Jeff Schultz

This AJC sports blogger takes things seriously when he has to, but he really would rather not

First-ballot thoughts: Smoltz should join Maddux, Glavine


(UPDATED: 6 p.m.)

One year after former Braves pitchers Greg Maddux and Tom Glavine were inducted into the Hall of Fame with manager Bobby Cox, the top of the Braves' Cooperstown rotation should be complete soon.

The 2015 Hall of Fame ballot was released Monday. As anticipated, John Smoltz was on it.

Like Maddux and Glavine, Smoltz has first-ballot potential. He didn't win 300 games, a number some voters and baseball fans lock onto (present company excluded). But he had a tremendous career that included a great record as a starter (209-149, 2,804 strikeouts in 3,211 2/3 innings), 154 saves as a closer, comebacks from countless surgeries -- that prompted his transition from starter-to-closer-and-back again -- a Cy Young Award, eight All-Star Games, an NLCS MVP award and a postseason record of 15-4 with a 2.67 ERA.

"I was honest when I told people that I had never really thought of the Hall of Fame, until last year when Tommy, Greg and Bobby went in," said Smoltz, who was in Cooperstown as an analyst for the MLB Network. "It was the first time I had a chance to see it, I had a great time watching those guys go in, and I thought what an honor it would be to get that call. It's honestly never really consumed me before. But now the reality of at least the first part happening is a great honor. If it happens, it would be the coolest thing in my career."

Smoltz is first-ballot worthy, but voting is difficult to predict. Some voters don't believe in first-ballot inductees, at least those not named Greg Maddux. Some may not give proper weight to his years as a closer and only view his win total.

When asked if he thought about the potential of going in his first year of eligibility, he said, "When people talk about being in the Hall of Fame, nobody ever asks, 'What year did you get in?' The process is what it is. The bottom line for me is I never played to get in the Hall of Fame. I played for championships, as evidenced by the things I did for the team (transitioning to the bullpen). I sacrificed a lot. I had five or six surgeries but I was able to sustain enough time on the field to miss only about a year and a half. It truly was a blessing. Whatever happens, my experiences in the postseason are something I'll never forget."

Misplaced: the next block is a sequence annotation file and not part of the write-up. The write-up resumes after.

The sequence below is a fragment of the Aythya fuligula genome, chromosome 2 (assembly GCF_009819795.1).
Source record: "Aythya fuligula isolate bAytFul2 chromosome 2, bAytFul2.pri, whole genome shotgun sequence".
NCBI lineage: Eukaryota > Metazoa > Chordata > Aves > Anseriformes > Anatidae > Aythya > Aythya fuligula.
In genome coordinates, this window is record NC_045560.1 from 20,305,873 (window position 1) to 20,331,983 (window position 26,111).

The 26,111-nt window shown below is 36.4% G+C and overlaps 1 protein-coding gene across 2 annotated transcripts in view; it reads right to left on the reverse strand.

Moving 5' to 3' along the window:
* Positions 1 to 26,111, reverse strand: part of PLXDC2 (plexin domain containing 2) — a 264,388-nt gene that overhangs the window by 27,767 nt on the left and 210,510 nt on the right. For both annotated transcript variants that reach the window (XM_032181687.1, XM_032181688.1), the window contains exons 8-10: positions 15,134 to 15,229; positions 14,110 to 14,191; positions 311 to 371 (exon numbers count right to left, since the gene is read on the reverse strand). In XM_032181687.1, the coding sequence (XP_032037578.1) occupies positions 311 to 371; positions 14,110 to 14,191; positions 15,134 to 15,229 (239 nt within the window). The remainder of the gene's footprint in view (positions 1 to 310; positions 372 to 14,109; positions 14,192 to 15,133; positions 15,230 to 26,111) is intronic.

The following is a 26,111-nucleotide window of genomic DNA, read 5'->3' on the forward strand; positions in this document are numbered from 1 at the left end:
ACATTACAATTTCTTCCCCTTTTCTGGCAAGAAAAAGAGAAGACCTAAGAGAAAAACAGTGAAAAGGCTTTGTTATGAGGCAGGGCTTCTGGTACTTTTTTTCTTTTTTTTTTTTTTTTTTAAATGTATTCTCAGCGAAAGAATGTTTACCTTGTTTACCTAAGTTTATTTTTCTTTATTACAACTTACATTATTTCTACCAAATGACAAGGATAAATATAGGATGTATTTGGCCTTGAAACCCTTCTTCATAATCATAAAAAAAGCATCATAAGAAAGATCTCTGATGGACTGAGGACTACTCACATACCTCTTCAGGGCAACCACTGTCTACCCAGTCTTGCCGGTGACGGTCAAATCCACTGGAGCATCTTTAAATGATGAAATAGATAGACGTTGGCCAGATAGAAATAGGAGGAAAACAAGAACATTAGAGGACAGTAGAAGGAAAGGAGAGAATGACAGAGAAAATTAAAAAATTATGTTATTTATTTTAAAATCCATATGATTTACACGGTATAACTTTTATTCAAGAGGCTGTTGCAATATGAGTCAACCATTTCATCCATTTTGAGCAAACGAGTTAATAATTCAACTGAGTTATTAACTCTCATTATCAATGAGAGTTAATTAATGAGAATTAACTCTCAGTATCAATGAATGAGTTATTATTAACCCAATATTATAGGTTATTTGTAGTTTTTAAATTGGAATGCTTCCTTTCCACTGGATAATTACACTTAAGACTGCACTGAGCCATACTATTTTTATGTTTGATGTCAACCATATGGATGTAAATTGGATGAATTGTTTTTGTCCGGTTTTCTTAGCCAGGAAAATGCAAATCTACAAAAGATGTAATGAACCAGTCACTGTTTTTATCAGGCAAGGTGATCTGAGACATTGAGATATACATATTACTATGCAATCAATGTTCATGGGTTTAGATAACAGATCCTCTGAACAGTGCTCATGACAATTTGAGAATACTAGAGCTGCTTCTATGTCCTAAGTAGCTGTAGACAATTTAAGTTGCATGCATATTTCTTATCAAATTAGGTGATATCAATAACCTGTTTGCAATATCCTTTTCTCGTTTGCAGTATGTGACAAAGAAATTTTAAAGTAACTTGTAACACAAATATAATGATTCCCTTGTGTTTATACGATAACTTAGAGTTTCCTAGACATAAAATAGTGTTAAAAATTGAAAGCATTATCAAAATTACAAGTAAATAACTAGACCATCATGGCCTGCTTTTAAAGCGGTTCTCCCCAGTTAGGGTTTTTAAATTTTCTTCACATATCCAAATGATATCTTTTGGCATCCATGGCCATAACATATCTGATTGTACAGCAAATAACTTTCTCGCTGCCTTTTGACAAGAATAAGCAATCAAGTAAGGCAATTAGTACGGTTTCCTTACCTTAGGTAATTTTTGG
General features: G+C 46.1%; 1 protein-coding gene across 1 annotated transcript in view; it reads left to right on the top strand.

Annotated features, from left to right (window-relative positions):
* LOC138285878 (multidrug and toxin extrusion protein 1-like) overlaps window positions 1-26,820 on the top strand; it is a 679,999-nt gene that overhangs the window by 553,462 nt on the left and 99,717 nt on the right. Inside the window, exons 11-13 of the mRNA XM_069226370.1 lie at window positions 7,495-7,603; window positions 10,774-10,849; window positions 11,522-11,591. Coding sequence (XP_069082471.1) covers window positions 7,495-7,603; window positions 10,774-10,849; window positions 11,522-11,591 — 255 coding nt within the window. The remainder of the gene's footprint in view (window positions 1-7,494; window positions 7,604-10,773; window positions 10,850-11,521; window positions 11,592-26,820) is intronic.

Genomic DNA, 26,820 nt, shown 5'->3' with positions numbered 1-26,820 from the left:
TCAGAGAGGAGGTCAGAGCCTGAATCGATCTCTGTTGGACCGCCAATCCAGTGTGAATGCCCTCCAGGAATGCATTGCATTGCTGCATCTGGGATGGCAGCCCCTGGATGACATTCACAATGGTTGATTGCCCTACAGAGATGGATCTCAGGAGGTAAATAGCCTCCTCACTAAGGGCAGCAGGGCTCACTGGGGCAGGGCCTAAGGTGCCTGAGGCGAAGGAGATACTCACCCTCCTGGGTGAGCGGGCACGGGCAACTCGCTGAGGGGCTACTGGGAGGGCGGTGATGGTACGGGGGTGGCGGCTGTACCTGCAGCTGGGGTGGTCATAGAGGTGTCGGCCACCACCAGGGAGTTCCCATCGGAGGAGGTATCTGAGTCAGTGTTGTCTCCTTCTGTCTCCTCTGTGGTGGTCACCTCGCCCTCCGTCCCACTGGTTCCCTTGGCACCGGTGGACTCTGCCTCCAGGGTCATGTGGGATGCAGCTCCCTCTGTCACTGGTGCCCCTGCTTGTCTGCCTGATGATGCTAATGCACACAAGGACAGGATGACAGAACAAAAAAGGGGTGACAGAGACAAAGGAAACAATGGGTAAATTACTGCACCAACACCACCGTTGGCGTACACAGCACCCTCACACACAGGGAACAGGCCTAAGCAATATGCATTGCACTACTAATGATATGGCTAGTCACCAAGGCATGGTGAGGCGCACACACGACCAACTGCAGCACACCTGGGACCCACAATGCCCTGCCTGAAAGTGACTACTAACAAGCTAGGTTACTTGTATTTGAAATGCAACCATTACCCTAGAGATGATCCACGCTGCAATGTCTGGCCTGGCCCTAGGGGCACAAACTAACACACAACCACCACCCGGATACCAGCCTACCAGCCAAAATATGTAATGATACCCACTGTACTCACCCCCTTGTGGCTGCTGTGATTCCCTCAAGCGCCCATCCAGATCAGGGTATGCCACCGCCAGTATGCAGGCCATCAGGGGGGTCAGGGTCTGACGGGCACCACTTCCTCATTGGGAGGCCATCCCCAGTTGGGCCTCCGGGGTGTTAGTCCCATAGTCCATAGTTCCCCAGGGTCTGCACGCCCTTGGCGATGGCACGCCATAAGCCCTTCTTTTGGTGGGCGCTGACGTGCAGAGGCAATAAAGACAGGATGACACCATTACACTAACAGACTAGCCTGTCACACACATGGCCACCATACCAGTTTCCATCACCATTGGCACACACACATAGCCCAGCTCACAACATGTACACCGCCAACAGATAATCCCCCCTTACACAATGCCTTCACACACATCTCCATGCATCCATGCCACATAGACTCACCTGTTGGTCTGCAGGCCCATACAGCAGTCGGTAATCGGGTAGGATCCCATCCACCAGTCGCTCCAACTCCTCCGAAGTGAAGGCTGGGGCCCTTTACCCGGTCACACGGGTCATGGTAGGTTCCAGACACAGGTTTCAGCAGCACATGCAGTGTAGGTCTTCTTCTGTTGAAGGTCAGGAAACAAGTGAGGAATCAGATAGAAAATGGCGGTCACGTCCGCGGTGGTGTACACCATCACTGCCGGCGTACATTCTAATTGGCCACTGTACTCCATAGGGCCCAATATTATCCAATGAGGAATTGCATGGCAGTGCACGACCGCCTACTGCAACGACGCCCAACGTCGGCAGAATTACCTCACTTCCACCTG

Smoltz is one of 34 players on the ballot, including 17 newcomers. Two other first-year candidates would form a nice top-of-the-rotation with Smoltz: Randy Johnson and Pedro Martinez. Other newcomers include former Brave Gary Sheffield, Nomar Garciaparra and Carlos Delgado. The 17 returnees on the ballot include Craig Biggio, Mike Piazza, Jeff Bagwell, Tim Raines, Lee Smith and former Brave Fred McGriff.

I’m not going to finalize all my votes now. But in past years, I’ve voted for Biggio, Raines, Smith, Trammell, Smith and McGriff. I’ve generally taken a position to:  1) Not voting for players who are strongly believed to have used performance-enhancing drugs, at least not without their admission to doing so and some clarity about context; 2) Not voting for players possibly suspected of PED use, at least until the end of the 10 years that they’re on the ballot. I believe that offers the best chance for information about their individual career and the era to become public.

So if you’re wondering why I have not voted for a specific player above who has seeming HOF credentials, they probably fit into one of those two categories.


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About the Author

Jeff Schultz is a general sports columnist and blogger who isn't afraid to share his opinion, which may not necessarily jibe with yours.